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Saturday, July 9, 2016


(Reviews from the artSMart team currently in Grahamstown at the 2016 National Arts Festival)

Enriching to see young theatre-makers tackle sensitive political matters in such a delicate manner. (Review by Verne Rowin Munsamy)

Hungry Minds Productions, a novice theatre company residing in Cape Town, brought three productions to the festival this year, including Rajesh Gopie’s Out of Bounds (directed by ex Durban UKZN Durban graduate Crizelle Anthony). I was quite impressed by this young company, only in their first year of operation.

Showing in Glennie Hall, the set of People Beneath Our Feet comprises a circle of sand with suggestive props that hint at a refugee setup. Sounds of soldiers above, gunfire and vehicles suggests that this camp is located below-ground.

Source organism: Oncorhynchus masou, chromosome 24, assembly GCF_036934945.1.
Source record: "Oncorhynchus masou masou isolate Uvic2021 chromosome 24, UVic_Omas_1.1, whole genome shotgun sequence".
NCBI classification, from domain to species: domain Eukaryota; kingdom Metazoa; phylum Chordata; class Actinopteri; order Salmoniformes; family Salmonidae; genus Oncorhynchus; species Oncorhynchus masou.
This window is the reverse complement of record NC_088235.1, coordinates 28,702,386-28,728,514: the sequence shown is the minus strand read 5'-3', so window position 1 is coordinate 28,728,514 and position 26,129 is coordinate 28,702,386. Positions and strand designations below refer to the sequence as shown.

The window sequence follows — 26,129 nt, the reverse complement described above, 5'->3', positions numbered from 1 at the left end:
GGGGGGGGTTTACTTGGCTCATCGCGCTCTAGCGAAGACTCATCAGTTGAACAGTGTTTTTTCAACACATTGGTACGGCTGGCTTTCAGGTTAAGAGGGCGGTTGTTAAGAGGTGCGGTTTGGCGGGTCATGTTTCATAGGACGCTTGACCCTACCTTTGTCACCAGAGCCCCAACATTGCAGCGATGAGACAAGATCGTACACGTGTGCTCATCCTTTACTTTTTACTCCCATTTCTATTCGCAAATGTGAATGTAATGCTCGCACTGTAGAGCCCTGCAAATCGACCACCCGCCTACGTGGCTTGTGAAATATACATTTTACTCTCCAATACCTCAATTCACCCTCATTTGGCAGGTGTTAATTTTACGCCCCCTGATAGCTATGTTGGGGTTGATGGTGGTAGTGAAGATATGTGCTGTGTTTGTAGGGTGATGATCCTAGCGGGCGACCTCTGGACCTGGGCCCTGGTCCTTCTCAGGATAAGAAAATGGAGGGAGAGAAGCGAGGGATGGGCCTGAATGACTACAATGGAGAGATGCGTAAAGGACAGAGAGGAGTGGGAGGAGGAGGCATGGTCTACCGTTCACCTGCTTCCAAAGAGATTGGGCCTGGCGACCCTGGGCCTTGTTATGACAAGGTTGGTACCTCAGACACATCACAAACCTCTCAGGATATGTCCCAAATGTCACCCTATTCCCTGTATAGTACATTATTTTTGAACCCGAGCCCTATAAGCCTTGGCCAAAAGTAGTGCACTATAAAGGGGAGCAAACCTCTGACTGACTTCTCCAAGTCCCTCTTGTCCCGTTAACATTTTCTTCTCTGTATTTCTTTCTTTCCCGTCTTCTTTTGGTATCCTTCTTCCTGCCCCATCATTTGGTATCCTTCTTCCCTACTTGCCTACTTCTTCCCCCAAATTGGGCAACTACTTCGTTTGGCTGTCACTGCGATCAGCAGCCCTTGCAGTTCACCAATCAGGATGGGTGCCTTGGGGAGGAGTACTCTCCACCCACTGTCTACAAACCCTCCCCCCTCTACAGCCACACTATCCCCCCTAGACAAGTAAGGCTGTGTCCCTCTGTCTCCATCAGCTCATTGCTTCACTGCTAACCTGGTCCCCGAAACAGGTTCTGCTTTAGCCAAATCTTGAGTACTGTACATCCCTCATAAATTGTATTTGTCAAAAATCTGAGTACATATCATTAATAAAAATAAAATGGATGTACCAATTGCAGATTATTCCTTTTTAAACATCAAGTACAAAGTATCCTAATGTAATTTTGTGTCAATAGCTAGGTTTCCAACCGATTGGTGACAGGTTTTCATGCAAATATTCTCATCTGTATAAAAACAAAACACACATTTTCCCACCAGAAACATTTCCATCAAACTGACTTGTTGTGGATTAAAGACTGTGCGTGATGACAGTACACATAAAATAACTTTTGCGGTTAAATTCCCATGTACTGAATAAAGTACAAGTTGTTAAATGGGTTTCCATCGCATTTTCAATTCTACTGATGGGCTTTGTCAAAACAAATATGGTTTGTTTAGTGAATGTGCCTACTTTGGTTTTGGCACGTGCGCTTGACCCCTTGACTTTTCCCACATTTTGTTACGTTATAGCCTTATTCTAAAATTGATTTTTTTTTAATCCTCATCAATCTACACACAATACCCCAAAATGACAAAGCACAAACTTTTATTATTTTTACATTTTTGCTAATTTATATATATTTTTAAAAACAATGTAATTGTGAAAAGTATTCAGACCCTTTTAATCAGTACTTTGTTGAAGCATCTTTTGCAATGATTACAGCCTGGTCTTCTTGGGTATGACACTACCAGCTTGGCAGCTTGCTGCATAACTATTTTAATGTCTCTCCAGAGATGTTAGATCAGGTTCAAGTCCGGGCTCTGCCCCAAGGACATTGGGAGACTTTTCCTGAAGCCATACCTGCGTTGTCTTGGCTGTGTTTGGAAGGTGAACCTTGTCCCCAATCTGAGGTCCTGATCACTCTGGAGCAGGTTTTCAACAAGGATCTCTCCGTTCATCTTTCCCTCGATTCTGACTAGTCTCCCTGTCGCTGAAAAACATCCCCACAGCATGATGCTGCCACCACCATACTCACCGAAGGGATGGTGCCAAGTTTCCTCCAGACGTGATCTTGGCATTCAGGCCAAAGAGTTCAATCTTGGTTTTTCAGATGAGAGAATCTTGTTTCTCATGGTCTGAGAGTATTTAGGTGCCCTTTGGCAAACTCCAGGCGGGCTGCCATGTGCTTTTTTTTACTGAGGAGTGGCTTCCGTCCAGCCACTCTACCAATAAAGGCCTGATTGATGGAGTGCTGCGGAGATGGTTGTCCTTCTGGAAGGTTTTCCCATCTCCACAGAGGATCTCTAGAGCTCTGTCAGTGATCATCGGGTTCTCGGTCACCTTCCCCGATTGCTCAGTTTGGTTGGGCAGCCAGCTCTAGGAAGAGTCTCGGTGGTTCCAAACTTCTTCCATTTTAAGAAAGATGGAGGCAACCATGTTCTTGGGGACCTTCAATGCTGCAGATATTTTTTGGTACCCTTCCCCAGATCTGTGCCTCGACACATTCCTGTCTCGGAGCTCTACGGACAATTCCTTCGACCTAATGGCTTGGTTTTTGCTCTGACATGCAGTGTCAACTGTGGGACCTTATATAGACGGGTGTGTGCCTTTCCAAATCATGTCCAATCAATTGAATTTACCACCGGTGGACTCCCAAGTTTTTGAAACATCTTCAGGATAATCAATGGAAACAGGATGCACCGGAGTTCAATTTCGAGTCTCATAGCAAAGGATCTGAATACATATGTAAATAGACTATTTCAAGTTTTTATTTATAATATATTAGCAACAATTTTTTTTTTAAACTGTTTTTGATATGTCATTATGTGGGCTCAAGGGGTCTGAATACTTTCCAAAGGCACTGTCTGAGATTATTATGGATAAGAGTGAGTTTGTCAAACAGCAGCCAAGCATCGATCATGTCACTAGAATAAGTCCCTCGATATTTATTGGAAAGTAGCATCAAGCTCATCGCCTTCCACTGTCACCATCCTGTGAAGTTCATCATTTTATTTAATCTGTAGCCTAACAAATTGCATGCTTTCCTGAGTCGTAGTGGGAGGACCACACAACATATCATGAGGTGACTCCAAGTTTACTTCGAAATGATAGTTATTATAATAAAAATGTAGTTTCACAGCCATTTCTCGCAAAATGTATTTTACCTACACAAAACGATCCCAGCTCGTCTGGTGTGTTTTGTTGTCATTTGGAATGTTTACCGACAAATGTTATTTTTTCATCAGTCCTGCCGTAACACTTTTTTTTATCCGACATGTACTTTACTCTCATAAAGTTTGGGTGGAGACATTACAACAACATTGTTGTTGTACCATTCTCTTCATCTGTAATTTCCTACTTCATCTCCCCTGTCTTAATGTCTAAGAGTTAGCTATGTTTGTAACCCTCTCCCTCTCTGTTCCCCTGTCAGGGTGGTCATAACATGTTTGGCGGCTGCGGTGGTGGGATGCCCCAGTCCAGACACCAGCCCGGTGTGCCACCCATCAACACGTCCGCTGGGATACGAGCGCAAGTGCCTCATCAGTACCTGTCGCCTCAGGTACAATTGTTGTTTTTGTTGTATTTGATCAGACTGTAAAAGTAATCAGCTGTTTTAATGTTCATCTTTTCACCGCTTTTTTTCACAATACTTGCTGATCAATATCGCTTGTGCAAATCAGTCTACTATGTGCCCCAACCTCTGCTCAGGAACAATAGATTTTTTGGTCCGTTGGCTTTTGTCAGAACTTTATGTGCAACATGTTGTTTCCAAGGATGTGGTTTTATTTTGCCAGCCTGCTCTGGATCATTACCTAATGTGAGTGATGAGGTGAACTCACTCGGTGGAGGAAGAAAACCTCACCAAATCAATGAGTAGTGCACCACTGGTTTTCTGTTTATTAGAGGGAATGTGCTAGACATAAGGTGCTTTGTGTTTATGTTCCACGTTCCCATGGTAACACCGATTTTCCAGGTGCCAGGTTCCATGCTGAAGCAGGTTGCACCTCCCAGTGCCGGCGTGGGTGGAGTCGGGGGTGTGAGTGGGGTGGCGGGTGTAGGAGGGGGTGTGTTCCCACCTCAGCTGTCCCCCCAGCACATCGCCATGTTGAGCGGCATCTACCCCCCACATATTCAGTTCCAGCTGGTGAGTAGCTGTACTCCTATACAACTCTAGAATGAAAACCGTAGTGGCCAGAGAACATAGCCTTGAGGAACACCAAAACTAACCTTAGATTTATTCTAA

These recent graduates of UCT are (as they say) hungry to make poignant theatre that reflects and challenges our current times and values. They whisk us off into a world where we investigate a place torn apart by war in some fractured time. The hideout houses four characters trying to escape, fighting the system, waiting for salvation and forced to remember their past evils. It is enriching to see young theatre-makers tackle sensitive political matters in such a delicate manner. They are certainly capable of great feats.

The piece is eloquently directed by Blythe Stuart Linger and well written by Kirosh Naidoo (who also gives a gripping performance as Isa, the brother navigating an escape route) and Katya Menderson. Kathleen Stephens is outstanding as Aya and other performers include Roberto Kyle Meyer (the child soldier) and Ameera Conrad (as the bolshie fighter). A well-earned encore standing ovation. - Verne Rowin Munsamy

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